One gory meal at a time, the rats grew in number. They became fatter, greedier, and more fertile than ever. Just like the beast in Dante’s Comedy, the more they ate, the hungrier they were. They lined up in strong, well-organized colonies, always ready to strike. Even the alley cats, so skinny and so inherently diffident, could not overpower the demonic beings. For every two rats they managed to eat, four would come back, then eight, then twelve – a grotesque retaliation where the monsters would munch on arms and paws with identical ravenousness.
The first episode of contagion alarmed everyone in Dorenza. An old man suffering from gout, who had somehow outlived a night-time ambush of the rats, became gangrenous in a matter of days: his breath went rancid, his teeth fell down, his skin turned bluish, and his flesh started to rot. Was it fever? Was it the plague? No one knew, not even the local physician – who was, in fact, a poor drunkard who spent much more time in the company of gamblers and prostitutes than he did with his patients. When the old man was found stiff and dead against a granary’s wall, the face black, the armpits swollen, the news of infection broke through. All across the city, bell tower to emptied barn, alley to alley, balcony to terrace, the dreaded omen was heard in every placea: the infection is spreading! The rats are infecting Dorenza!
The people tried a desperate defence. They shut themselves indoors and barred shops and taverns, while the Podesta and the senior officials planned out a targeted attack. Animal trainers from distant provinces were sent for. Three days later, the trainers showed up – clad in tabards and with their collars up, they led a convoy of carriages and purebred horses, beautiful with their muscular withers and spotlessly fine teeth. The men got off the horses and unveiled the precious treasure they were carrying to the eyes of the Podesta. Nods were given, a deal was quickly made, and money was paid – in hard cash, and accompanied by a royal-sealed parchment. The expert hands of the trainers grabbed a multitude of meowing cages from the carriages and placed them in the middle of the square, watched by a few, curious peasants. The chief trainer gave a signal, the caged were opened, and hundreds of large cats were unleashed – black and brown, grey and reddish, the eyes injected with blood, the fangs gleaming; yowling like hellish creatures, ready to kill. The few bystanders fled in terror, while the cats, following their instincts, immediately disappeared into every hole there was, smelling their prey. A brutal carnage had started.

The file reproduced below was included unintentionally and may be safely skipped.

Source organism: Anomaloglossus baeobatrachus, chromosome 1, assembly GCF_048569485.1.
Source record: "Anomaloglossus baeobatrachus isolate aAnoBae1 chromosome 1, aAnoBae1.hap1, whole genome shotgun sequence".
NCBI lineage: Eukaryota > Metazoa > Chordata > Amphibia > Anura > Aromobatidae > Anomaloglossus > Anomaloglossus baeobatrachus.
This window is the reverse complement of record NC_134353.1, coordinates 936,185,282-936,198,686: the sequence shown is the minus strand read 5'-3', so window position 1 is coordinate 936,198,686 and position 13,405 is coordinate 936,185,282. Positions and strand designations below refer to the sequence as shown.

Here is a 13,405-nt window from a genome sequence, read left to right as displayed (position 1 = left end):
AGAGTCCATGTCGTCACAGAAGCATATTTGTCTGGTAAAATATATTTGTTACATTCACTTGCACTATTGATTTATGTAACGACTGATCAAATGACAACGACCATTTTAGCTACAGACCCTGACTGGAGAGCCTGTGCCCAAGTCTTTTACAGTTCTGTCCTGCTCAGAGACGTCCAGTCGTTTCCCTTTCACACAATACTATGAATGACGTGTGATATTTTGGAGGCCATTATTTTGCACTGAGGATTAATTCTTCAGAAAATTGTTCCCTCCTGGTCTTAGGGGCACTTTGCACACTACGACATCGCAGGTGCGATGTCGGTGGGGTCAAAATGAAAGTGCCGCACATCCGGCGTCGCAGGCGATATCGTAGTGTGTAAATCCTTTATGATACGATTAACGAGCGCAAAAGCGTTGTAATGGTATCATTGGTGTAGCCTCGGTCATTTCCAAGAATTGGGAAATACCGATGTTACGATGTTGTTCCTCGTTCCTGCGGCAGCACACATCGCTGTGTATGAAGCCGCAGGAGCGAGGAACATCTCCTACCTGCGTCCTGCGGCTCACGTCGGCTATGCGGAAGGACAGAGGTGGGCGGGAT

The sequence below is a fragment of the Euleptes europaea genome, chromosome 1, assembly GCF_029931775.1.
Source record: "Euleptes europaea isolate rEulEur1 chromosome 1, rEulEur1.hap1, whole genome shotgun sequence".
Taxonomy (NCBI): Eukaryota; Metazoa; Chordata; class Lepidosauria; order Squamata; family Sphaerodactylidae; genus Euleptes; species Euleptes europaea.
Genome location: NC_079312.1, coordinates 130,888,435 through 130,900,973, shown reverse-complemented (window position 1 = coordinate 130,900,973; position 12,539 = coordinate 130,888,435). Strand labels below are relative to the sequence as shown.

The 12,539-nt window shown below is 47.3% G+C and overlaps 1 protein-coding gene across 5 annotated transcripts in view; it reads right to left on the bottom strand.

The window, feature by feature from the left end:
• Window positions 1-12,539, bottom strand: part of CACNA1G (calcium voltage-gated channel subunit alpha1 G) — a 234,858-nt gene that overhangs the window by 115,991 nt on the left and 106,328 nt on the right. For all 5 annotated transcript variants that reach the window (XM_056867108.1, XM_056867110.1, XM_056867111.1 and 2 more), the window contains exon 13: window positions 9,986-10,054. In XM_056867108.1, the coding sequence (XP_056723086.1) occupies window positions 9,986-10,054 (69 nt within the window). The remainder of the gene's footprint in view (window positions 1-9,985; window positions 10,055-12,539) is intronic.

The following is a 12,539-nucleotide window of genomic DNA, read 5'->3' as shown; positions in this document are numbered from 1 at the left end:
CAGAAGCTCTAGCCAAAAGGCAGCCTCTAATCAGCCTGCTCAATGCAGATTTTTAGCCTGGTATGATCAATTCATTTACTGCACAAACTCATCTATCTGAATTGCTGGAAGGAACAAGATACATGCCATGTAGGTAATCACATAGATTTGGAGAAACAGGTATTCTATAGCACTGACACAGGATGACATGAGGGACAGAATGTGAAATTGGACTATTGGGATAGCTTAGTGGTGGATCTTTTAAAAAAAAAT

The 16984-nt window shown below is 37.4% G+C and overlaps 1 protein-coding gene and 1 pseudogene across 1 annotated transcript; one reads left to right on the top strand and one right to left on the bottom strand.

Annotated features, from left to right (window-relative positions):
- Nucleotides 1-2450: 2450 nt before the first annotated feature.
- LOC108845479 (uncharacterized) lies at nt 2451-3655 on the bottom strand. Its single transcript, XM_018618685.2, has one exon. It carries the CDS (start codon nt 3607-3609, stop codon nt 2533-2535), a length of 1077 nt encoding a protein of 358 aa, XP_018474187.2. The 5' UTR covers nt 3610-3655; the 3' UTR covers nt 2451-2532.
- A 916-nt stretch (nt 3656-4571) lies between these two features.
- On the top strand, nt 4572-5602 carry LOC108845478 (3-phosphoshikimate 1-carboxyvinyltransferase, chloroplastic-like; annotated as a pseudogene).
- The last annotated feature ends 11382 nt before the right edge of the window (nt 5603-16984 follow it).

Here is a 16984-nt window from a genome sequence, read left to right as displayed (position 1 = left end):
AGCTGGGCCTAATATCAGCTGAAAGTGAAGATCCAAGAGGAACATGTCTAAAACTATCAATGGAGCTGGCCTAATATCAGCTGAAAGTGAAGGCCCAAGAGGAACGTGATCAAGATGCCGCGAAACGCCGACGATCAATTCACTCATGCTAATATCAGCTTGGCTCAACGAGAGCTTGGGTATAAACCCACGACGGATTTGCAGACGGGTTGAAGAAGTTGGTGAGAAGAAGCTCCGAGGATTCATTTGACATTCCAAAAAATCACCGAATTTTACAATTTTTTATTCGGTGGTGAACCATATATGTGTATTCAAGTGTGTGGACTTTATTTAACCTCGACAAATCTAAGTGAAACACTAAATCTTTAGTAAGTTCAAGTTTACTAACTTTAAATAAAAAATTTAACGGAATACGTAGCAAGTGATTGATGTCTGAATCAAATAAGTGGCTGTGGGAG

The city streets became the battlefield of an animal war. Countless, savage fangs would grip at the rats and tear them apart: the deed of the wonderful cats seemed to please the Podesta. The feeling of victory, however, didn’t last long: after such a grand feast, and exhausted for their effort, the cats retired into the haylofts and went to loaf on the city roofs and in the dark, silent basements, to digest their sumptuous meal in peace. Soon the streets were teeming with rats again, and the villagers went back to wail in fear of the oncoming epidemic. As for the cats, whose rent had been ruinously expensive for the town’s treasury, they turned towards the distant provinces they had come from, nice and full. Some said the cats marched away lined up in threes; some said they were ultimately devoured by their own prey, better reorganized.